Increased JNK in males compared with females in a rodent model of abdominal aortic aneurysm

Paul D. Dimusto, Guanyi Lu, Abhijit Ghosh, Karen J. Roelofs, Omar Sadiq, Brendan McEvoy, Gang Su, Adriana Laser, Castigliano M. Bhamidipati, Gorav Ailawadi, Peter K. Henke, Jonathan L. Eliason, Gilbert R. Upchurch

Research output: Contribution to journalArticlepeer-review

26 Scopus citations


Background: In humans, there is a 4:1 male:female ratio in the incidence of abdominal aortic aneurysms (AAAs). c-Jun-N-terminal kinase (JNK) is an important upstream regulator of several enzymes involved in AAA formation, including the matrix metalloproteinases (MMPs). The purpose of this study was to determine if there is a gender difference between males and females in JNK during AAA formation. Materials and Methods: Male and female C57/B6 mice underwent aortic perfusion with elastase or heat inactivated elastase with aortas harvested at d 3 and 14 for phenotype determination, RT-PCR, Western blot, and zymography. Additionally, in vitro experiments using siRNA were conducted to define JNK regulation of matrix metalloproteinases (MMPs). A t-test was used to compare between groups. Results: Males formed larger AAAs at d 14 compared with females (P < 0.001), with significantly higher levels of JNK1 protein, proMMP9, proMMP2, and active MMP2. At d 3, males had more JNK1 mRNA, protein, and MMP activity. Knockdown of JNK 1 or 2 in vitro decreased MMP activity, while knockdown of JNK 1 and 2 together blocked all MMP activity. Conclusion: Alterations in JNK between genders is partially responsible for the differential rates of experimental AAA formation, likely through differential regulation of MMPs.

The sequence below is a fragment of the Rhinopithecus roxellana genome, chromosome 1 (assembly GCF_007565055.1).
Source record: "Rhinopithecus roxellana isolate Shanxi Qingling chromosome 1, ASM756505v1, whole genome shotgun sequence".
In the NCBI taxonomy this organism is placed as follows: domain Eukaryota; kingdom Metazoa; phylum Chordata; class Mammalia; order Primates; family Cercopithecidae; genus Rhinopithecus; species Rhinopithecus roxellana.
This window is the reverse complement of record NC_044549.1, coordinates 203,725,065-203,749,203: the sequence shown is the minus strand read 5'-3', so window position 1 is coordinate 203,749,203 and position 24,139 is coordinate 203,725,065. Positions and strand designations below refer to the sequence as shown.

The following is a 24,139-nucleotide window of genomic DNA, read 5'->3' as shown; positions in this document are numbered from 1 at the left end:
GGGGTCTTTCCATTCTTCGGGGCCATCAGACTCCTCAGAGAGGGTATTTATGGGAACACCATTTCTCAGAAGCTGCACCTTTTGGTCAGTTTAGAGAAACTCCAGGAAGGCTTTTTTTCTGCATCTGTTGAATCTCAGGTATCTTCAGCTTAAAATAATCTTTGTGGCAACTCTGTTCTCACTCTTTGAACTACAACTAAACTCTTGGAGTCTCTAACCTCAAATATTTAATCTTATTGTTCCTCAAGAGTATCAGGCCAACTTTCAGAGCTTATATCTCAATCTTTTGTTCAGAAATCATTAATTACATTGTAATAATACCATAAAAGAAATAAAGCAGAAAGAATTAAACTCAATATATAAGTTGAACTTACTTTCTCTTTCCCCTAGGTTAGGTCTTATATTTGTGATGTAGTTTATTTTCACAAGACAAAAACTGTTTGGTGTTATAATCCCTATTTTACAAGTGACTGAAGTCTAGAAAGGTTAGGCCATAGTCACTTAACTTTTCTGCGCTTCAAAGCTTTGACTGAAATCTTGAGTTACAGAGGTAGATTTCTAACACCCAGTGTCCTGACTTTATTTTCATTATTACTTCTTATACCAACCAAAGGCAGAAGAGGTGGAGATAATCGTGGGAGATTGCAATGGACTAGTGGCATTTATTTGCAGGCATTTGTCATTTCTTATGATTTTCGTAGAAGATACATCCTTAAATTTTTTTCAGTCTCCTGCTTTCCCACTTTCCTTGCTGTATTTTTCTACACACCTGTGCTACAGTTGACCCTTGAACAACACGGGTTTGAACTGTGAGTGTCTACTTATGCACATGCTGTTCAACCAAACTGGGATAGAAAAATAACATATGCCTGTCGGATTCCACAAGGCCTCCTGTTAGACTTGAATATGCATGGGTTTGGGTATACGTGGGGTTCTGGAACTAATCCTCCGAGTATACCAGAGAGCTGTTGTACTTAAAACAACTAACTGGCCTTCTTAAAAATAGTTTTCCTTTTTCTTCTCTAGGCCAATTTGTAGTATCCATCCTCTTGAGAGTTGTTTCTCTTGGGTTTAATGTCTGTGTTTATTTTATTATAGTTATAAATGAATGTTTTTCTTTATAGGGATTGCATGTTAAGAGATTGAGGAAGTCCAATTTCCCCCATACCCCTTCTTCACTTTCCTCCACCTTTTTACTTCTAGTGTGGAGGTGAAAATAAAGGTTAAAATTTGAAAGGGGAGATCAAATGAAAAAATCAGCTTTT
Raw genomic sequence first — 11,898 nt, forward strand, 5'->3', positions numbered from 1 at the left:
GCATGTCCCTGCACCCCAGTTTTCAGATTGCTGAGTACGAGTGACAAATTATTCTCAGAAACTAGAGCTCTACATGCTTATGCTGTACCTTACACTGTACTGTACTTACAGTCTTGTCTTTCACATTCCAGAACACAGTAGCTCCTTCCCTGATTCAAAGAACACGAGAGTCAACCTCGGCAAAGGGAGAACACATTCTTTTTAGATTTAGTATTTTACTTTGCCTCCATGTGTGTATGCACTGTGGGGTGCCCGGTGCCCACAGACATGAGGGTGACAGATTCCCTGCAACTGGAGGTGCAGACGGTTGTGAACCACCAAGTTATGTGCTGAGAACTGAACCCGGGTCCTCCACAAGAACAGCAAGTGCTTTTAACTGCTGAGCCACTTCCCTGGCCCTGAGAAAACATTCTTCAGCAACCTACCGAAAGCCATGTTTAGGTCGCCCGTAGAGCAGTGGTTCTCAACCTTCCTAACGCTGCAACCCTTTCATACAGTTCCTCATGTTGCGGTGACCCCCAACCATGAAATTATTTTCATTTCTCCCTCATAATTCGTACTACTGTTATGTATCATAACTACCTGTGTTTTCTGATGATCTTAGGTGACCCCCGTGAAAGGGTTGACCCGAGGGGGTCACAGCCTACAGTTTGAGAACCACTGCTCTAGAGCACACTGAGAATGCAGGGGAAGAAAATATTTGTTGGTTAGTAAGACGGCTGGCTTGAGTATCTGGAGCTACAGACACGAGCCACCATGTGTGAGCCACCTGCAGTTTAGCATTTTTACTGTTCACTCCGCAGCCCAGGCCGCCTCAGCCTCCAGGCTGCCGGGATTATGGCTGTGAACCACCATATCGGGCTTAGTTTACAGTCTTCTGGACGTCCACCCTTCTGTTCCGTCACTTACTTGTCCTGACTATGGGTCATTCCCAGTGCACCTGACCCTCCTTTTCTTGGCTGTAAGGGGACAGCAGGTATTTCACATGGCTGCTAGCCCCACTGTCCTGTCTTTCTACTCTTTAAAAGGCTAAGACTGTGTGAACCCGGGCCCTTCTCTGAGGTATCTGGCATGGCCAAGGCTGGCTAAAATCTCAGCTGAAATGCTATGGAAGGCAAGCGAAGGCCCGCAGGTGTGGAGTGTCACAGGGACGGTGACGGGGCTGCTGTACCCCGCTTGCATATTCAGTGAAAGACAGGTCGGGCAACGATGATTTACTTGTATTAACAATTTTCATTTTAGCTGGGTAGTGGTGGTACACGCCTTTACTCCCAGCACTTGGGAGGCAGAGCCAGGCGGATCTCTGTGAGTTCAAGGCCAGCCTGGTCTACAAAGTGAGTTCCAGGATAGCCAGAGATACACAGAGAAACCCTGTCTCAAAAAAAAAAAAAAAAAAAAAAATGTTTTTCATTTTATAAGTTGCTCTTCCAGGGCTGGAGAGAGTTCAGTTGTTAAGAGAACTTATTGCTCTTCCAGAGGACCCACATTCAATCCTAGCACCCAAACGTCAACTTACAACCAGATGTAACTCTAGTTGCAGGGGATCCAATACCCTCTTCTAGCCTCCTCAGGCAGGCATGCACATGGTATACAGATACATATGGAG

Original languageEnglish (US)
Pages (from-to)687-695
Number of pages9
JournalJournal of Surgical Research
Issue number2
StatePublished - Aug 2012
Externally publishedYes


  • JNK
  • abdominal aortic aneurysm
  • elastase model
  • gender
  • rodent

ASJC Scopus subject areas

  • Surgery


Dive into the research topics of 'Increased JNK in males compared with females in a rodent model of abdominal aortic aneurysm'. Together they form a unique fingerprint.

Cite this